Meat and Nicotinamide: A Causal Role in Human Evolution, History, and Demographics

Share This Post

URL: https://www.semanticscholar.org/paper/Meat-and-Nicotinamide%3A-A-Causal-Role-in-Human-and-Williams-Hill/9035affefd17d929ae006c83984f7eb51b063c21

Journal: International Journal of Tryptophan Research

Publication Date: 03/2017

Summary: Hunting for meat was a critical step in all animal and human evolution. A key brain-trophic element in meat is vitamin B3 / nicotinamide. The supply of meat and nicotinamide steadily increased from the Cambrian origin of animal predators ratcheting ever larger brains. This culminated in the 3-million-year evolution of Homo sapiens and our overall demographic success. We view human evolution, recent history, and agricultural and demographic transitions in the light of meat and nicotinamide intake. A biochemical and immunological switch
is highlighted that affects fertility in the u2018de novou2019 tryptophan-to-kynurenine-nicotinamide u2018immune toleranceu2019 pathway. Longevity relates to nicotinamide adenine dinucleotide consumer pathways. High meat intake correlates with moderate fertility, high intelligence, good health, and longevity with consequent population stability, whereas low meat/high cereal intake (short of starvation) correlates with high fertility, disease, and population booms and busts. Too high a meat intake and fertility falls below replacement levels. Reducing variances in meat consumption might help stabilise population growth and improve human capital.

Key Takeaways

Meat is rich in vitamin B3 (nicotinamide). Meat Rich diets correlate with moderate levels of fertility, high intelligence, good overall health, and longevity. Low meat diets high in cereal result in increased fertility, but correlate with disease, and sharp rises and falls in population. Steady higher levels of meat intake may be helpful in maintaining healthy populations.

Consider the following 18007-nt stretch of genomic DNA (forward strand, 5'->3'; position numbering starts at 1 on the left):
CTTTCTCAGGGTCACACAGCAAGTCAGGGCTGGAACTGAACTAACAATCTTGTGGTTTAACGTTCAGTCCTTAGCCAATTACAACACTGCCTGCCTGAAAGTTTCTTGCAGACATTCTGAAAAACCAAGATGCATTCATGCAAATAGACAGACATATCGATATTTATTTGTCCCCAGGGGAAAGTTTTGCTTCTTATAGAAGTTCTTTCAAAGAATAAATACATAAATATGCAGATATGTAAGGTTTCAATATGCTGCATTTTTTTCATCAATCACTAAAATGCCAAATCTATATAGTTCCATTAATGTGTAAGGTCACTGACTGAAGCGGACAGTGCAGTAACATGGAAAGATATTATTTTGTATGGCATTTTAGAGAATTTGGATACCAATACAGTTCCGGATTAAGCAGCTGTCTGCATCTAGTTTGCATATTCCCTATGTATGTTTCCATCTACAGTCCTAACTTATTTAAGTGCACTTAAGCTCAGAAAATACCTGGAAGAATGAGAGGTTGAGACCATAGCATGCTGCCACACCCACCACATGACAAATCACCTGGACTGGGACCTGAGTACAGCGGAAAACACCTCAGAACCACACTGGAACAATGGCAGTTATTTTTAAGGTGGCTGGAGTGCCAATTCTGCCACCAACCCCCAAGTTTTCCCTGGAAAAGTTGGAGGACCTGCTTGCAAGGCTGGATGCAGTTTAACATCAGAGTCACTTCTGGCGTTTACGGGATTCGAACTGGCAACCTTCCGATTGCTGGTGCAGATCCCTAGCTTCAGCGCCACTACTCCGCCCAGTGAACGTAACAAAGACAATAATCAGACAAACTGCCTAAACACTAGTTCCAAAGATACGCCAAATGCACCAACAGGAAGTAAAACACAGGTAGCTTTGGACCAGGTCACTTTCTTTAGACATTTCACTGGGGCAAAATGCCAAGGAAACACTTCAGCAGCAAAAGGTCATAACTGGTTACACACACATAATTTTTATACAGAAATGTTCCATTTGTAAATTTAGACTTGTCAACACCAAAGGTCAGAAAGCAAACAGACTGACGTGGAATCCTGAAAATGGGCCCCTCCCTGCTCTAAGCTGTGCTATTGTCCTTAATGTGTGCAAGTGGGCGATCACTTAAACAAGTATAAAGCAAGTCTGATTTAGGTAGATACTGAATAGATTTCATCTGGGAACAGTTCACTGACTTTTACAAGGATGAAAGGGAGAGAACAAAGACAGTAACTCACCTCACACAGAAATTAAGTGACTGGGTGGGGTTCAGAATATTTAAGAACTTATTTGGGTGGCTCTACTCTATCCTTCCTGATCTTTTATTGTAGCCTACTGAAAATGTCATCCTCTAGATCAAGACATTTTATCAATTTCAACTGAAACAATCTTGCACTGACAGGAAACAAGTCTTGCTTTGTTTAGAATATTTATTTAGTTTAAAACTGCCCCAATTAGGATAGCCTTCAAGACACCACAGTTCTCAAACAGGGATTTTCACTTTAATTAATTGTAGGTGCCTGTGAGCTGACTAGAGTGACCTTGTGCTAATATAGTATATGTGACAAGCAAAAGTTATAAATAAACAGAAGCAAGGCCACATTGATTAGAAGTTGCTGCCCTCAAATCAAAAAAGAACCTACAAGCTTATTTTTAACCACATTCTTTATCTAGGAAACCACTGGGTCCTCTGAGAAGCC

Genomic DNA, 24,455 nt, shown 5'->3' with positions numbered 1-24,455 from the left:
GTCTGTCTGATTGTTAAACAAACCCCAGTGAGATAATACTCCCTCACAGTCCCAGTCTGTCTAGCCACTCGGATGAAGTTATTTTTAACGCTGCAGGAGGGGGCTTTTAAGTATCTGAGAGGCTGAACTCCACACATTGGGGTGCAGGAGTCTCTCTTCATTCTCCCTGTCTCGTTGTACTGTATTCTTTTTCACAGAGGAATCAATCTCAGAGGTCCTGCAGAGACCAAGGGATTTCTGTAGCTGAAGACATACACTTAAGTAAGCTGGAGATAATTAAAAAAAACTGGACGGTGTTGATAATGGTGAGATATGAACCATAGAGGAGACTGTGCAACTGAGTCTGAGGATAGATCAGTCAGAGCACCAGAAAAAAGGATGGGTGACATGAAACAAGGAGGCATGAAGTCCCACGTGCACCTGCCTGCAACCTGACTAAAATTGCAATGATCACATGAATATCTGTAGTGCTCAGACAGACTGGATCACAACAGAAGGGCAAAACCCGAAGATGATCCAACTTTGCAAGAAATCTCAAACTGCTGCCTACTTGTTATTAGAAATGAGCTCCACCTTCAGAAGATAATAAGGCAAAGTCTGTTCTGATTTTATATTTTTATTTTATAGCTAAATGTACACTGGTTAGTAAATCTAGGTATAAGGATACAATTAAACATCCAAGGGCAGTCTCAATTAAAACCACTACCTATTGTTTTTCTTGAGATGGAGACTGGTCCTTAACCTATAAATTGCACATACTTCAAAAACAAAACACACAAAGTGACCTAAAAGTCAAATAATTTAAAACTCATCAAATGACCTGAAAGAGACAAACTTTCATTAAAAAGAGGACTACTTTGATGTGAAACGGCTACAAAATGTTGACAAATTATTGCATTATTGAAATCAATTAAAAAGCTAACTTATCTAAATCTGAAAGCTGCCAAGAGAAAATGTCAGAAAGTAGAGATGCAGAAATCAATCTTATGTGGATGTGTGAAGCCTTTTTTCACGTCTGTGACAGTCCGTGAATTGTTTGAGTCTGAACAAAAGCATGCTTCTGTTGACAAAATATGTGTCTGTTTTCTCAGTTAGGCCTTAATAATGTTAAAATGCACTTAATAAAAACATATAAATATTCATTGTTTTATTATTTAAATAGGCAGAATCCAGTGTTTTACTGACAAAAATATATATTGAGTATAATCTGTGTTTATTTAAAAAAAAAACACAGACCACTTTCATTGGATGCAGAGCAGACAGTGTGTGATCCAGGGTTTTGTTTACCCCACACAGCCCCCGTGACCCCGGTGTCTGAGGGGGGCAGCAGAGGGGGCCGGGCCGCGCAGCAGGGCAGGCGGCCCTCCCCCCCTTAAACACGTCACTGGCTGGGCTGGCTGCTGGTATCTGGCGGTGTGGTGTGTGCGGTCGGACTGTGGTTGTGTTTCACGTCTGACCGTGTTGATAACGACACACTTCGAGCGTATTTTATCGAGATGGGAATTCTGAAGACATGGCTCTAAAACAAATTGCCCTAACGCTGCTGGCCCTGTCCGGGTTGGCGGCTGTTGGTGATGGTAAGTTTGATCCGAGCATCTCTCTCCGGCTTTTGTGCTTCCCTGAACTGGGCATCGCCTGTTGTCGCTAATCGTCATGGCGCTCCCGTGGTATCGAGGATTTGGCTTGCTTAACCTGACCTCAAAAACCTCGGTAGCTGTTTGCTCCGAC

High Meat Intake Leads to Health, Longevity, and Population Stability

Share This Post

Subscribe To Our Newsletter

Get Fun Carnivore Updates and inspirations

More To Explore

Meat and mental health: A meta-analysis of meat consumption, depression, and anxiety

URL: https://www.tandfonline.com/doi/full/10.1080/10408398.2021.1974336 Journal: Critical Reviews in Food Science and Nutrition Publication Date: 10/2021 Summary: In this meta-analysis, we examined the quantitative relation between meat consumption or avoidance, depression, and anxiety. in June 2020, we searched five online databases for primary studies examining differences in depression and anxiety between meat abstainers and meat consumers that offered a

Effect of Lower Versus Higher Red Meat Intake on Cardiometabolic and Cancer Outcomes: A Systematic Review of Randomized Trials

URL: https://annals.org/aim/fullarticle/2752326/effect-lower-versus-higher-red-meat-intake-cardiometabolic-cancer-outcomes Journal: Annals of Internal Medicine Publication Date: 10/2019 Summary: Low- to very-low-certainty evidence suggests that diets restricted in red meat may have little or no effect on major cardiometabolic outcomes and cancer mortality and incidence. Key Takeaways Restricting meat from the diet does not have positive effects on cardiometabolic disease or cancer mortality and incidence. There are

Do You Want To Achieve your Optimal Health?

Join us for a free 30-date trial. Cancel Anytime.